You may or may not have heard of the term being "upside down on a mortgage." It's also referred to as having a mortgage that's underwater. Some say it's only a problem if you're trying to sell your home, but whether you are or aren't looking to sell, it's a situation that you don't want to find yourself in.
What it means to be upside down on a mortgage is that you owe more money on your home than it's actually worth.
Homeowners can get into this situation for a couple of reasons..
- You purchase property in a promising neighborhood/area. This can happen if you purchase a home in an area that is said to be up-and-coming but ends up not performing like it was intended. The growing area (and the properties within it) aren't worth as much money as it was anticipated, or even as much as you paid as an early investor.
- You pay too much for a home. You can also have an upside down mortgage when you pay too much for a home. In this case, you already paid more than it's worth and can't anticipate that someone else will also overpay if/when you choose to sell.
An upside down mortgage is not a fun situation to acquire but it's also not an impossible one to escape. Here are some things you can do to cope with
these circumstances and hopefully (eventually), recover a "right-side-up" mortgage.
- Buy a new property and rent the old one. If you have the money to do this, it's a great option. You can rent the property until the market turns around and you're able to sell it for profit or until you can simply break even. If your mortgage payment is too high to charge for monthly rent, consider refinancing to make up the difference.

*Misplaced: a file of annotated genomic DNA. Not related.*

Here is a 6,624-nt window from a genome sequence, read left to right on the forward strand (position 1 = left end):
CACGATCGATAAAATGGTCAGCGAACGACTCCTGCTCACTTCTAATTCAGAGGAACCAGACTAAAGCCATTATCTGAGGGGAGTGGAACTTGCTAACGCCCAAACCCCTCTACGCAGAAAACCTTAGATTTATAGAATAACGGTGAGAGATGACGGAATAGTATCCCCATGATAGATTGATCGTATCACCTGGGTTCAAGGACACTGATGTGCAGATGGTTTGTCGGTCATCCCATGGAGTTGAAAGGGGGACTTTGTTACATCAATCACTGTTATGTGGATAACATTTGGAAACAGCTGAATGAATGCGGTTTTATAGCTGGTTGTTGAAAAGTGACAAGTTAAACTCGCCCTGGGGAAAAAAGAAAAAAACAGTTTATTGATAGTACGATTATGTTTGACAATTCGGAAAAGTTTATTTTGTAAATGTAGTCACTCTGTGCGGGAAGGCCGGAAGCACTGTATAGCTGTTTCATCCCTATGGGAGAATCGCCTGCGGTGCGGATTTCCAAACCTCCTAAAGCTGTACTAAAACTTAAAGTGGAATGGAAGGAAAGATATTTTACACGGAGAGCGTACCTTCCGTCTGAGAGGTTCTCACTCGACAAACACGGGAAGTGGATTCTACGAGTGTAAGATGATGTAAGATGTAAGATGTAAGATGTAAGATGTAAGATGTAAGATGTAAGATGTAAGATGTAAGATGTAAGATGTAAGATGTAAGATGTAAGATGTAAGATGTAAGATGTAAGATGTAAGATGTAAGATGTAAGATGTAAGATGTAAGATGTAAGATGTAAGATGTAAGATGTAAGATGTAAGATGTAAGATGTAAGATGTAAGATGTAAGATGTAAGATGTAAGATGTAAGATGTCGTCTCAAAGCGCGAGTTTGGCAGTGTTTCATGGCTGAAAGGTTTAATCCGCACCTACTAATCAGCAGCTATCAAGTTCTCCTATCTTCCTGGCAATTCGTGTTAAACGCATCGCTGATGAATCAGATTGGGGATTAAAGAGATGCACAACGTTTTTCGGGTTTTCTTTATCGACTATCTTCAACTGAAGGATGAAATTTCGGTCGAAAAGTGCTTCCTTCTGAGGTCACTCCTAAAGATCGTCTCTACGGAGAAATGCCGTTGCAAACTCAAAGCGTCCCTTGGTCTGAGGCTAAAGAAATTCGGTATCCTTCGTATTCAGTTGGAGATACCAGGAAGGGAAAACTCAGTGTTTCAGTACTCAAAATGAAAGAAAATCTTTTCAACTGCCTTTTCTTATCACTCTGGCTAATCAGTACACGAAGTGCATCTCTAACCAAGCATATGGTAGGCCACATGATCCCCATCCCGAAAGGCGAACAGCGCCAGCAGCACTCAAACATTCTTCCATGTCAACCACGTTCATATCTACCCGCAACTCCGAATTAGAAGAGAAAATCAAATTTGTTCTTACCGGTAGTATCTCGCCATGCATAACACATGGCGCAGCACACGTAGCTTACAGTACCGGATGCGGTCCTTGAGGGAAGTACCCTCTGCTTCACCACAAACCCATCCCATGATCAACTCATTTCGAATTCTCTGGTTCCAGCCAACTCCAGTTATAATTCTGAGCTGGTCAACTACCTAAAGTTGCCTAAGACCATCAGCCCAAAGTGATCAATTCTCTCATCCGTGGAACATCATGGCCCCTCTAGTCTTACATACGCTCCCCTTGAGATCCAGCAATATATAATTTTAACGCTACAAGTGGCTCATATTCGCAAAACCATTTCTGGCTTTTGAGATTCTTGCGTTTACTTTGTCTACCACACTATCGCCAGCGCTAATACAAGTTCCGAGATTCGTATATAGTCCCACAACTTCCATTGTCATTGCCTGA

- If you aren't able to afford the purchase of a second property, you can continue living in that property and making payments until the market turns around. This may not be your most desirable option but it'll allow you to work towards paying off your debt and reselling it once the market is leaning more in your favor.
- HARP (Home Affordable Refinance Program). This is a mortgage assistance program through the federal government that allows certain borrowers to refinance their mortgage, even if it's upside down. If you're interested in learning more about this, talk with your mortgage lender and see if this may be able to help you.
If you're in a situation where your mortgage has gone underwater (upside down), consider your options and determine which one is best for you long-term. Although it's unfortunate, having an upside down mortgage doesn't mean financial failure. There are options available to improve your circumstances, the first step is educating yourself.